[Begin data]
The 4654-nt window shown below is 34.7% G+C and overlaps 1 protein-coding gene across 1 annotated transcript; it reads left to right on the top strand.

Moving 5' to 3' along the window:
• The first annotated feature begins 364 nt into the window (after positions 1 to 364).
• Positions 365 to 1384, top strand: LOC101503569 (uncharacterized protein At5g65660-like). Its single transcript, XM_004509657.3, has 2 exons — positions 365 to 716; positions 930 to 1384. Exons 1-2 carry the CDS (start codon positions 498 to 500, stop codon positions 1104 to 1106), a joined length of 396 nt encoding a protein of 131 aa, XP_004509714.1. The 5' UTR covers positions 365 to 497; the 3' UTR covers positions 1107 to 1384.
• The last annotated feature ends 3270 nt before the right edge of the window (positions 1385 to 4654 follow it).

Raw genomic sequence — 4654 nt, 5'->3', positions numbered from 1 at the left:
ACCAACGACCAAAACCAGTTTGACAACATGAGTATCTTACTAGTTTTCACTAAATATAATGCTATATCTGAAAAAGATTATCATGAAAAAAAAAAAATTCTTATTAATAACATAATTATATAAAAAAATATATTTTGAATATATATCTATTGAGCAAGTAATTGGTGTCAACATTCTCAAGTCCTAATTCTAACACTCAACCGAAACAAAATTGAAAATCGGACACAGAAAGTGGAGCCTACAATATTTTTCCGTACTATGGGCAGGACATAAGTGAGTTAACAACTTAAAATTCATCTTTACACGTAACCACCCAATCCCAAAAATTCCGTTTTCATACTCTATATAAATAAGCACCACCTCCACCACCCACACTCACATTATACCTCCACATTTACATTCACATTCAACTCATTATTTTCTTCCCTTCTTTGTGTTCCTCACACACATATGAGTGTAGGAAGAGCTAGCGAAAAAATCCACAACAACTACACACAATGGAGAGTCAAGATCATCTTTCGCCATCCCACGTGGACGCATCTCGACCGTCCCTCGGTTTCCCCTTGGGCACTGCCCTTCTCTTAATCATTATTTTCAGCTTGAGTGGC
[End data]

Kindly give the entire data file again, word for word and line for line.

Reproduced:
The 4654-nt window shown below is 34.7% G+C and overlaps 1 protein-coding gene across 1 annotated transcript; it reads left to right on the top strand.

Moving 5' to 3' along the window:
• The first annotated feature begins 364 nt into the window (after positions 1 to 364).
• Positions 365 to 1384, top strand: LOC101503569 (uncharacterized protein At5g65660-like). Its single transcript, XM_004509657.3, has 2 exons — positions 365 to 716; positions 930 to 1384. Exons 1-2 carry the CDS (start codon positions 498 to 500, stop codon positions 1104 to 1106), a joined length of 396 nt encoding a protein of 131 aa, XP_004509714.1. The 5' UTR covers positions 365 to 497; the 3' UTR covers positions 1107 to 1384.
• The last annotated feature ends 3270 nt before the right edge of the window (positions 1385 to 4654 follow it).

Raw genomic sequence — 4654 nt, 5'->3', positions numbered from 1 at the left:
ACCAACGACCAAAACCAGTTTGACAACATGAGTATCTTACTAGTTTTCACTAAATATAATGCTATATCTGAAAAAGATTATCATGAAAAAAAAAAAATTCTTATTAATAACATAATTATATAAAAAAATATATTTTGAATATATATCTATTGAGCAAGTAATTGGTGTCAACATTCTCAAGTCCTAATTCTAACACTCAACCGAAACAAAATTGAAAATCGGACACAGAAAGTGGAGCCTACAATATTTTTCCGTACTATGGGCAGGACATAAGTGAGTTAACAACTTAAAATTCATCTTTACACGTAACCACCCAATCCCAAAAATTCCGTTTTCATACTCTATATAAATAAGCACCACCTCCACCACCCACACTCACATTATACCTCCACATTTACATTCACATTCAACTCATTATTTTCTTCCCTTCTTTGTGTTCCTCACACACATATGAGTGTAGGAAGAGCTAGCGAAAAAATCCACAACAACTACACACAATGGAGAGTCAAGATCATCTTTCGCCATCCCACGTGGACGCATCTCGACCGTCCCTCGGTTTCCCCTTGGGCACTGCCCTTCTCTTAATCATTATTTTCAGCTTGAGTGGC